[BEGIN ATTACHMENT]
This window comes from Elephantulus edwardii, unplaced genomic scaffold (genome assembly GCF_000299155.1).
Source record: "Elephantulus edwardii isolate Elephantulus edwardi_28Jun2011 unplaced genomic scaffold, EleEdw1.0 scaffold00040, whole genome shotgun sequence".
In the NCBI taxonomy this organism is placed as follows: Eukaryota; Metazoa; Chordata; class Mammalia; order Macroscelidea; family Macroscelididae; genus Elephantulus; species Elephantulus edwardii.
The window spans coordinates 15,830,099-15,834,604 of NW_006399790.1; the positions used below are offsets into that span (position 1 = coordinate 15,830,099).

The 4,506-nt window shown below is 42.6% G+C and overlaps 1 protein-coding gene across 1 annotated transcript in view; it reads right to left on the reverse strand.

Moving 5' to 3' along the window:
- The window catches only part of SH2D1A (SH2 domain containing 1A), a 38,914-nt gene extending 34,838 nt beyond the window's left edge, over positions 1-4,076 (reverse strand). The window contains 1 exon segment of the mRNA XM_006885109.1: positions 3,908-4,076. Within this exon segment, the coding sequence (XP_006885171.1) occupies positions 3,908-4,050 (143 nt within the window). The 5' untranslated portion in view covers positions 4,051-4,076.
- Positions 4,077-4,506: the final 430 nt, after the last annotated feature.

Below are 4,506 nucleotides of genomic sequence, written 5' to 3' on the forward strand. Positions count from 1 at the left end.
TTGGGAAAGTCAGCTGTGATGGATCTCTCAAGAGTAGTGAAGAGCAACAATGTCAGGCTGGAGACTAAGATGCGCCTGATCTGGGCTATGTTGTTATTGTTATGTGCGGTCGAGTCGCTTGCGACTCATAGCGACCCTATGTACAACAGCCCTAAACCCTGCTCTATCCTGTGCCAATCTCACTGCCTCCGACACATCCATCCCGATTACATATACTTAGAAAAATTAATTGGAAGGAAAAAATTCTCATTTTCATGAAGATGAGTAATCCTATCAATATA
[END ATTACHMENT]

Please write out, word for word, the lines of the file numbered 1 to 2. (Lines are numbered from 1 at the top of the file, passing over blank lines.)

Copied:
This window comes from Elephantulus edwardii, unplaced genomic scaffold (genome assembly GCF_000299155.1).
Source record: "Elephantulus edwardii isolate Elephantulus edwardi_28Jun2011 unplaced genomic scaffold, EleEdw1.0 scaffold00040, whole genome shotgun sequence".